Directed evolution of enzymes and biosynthetic pathways

Tyler W. Johannes, Huimin Zhao

Research output: Contribution to journalReview article

Abstract

Directed evolution is an important tool for overcoming the limitations of natural enzymes as biocatalysts. Recent advances have focused on applying directed evolution to a variety of enzymes, such as epoxide hydrolase, glyphosate N-acetyltransferase, xylanase and phosphotriesterase, in order to improve their activity, selectivity, stability and solubility. The focus has also shifted to manipulating biosynthetic pathways for the production of many naturally synthesized compounds, as well as the production of novel 'unnatural' compounds. A combined directed evolution and computational design approach is becoming increasingly important in exploring enzyme sequence-space and creating improved or novel enzymes. Fueled by recent breakthroughs in genomics and metagenomics, these developments should help expand the use of biocatalysts in industry.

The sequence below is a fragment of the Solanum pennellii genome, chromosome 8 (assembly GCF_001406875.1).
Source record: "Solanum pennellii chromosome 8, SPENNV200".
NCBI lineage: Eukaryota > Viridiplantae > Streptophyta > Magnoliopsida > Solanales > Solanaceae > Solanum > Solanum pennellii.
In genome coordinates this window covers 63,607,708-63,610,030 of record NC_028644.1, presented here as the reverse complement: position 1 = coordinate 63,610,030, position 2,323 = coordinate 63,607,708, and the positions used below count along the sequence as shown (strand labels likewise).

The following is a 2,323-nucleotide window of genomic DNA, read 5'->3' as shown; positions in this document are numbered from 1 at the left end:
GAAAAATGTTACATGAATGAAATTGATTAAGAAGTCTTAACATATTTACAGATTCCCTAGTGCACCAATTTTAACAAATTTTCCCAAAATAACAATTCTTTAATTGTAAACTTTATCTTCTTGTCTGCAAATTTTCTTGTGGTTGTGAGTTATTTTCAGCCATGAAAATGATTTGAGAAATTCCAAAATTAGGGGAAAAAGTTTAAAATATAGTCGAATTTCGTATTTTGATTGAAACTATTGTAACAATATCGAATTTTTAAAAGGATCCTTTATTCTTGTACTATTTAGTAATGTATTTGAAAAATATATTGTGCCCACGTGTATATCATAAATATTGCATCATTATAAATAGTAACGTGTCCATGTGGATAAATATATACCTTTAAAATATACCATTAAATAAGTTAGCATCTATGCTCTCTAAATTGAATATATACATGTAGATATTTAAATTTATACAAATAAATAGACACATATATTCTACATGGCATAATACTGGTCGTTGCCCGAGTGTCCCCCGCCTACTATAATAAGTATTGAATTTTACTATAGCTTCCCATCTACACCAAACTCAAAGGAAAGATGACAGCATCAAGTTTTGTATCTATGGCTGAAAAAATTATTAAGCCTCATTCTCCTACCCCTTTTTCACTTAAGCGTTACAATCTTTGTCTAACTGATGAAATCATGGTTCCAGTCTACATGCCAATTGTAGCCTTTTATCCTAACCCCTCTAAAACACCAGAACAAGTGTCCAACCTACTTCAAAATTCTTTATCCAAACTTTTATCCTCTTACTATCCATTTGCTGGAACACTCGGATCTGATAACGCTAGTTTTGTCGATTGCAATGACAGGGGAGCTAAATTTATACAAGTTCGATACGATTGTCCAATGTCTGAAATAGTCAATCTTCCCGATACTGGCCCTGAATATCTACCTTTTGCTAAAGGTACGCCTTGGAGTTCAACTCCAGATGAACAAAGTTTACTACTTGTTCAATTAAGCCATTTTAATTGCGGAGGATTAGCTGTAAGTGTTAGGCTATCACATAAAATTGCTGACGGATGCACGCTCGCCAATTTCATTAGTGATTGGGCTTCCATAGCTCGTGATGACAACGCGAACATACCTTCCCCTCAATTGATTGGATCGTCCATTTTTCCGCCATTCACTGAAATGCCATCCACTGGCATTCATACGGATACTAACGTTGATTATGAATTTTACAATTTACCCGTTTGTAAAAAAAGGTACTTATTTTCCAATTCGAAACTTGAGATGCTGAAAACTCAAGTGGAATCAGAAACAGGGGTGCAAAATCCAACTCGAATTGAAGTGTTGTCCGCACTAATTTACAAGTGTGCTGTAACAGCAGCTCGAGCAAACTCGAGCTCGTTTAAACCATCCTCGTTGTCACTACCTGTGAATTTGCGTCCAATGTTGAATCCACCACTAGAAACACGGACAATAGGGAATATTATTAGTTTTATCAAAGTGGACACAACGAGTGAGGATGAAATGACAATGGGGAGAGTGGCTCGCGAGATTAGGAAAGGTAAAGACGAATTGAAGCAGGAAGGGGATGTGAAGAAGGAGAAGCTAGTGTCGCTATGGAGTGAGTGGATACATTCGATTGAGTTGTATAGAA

Original languageEnglish (US)
Pages (from-to)261-267
Number of pages7
JournalCurrent Opinion in Microbiology
Volume9
Issue number3
DOIs
StatePublished - Jun 1 2006

Fingerprint

Biosynthetic Pathways
Enzymes
Phosphoric Triester Hydrolases
Epoxide Hydrolases
Metagenomics
Genomics
Solubility
Industry

ASJC Scopus subject areas

  • Infectious Diseases
  • Microbiology

Cite this

Directed evolution of enzymes and biosynthetic pathways. / Johannes, Tyler W.; Zhao, Huimin.

In: Current Opinion in Microbiology, Vol. 9, No. 3, 01.06.2006, p. 261-267.

Research output: Contribution to journalReview article

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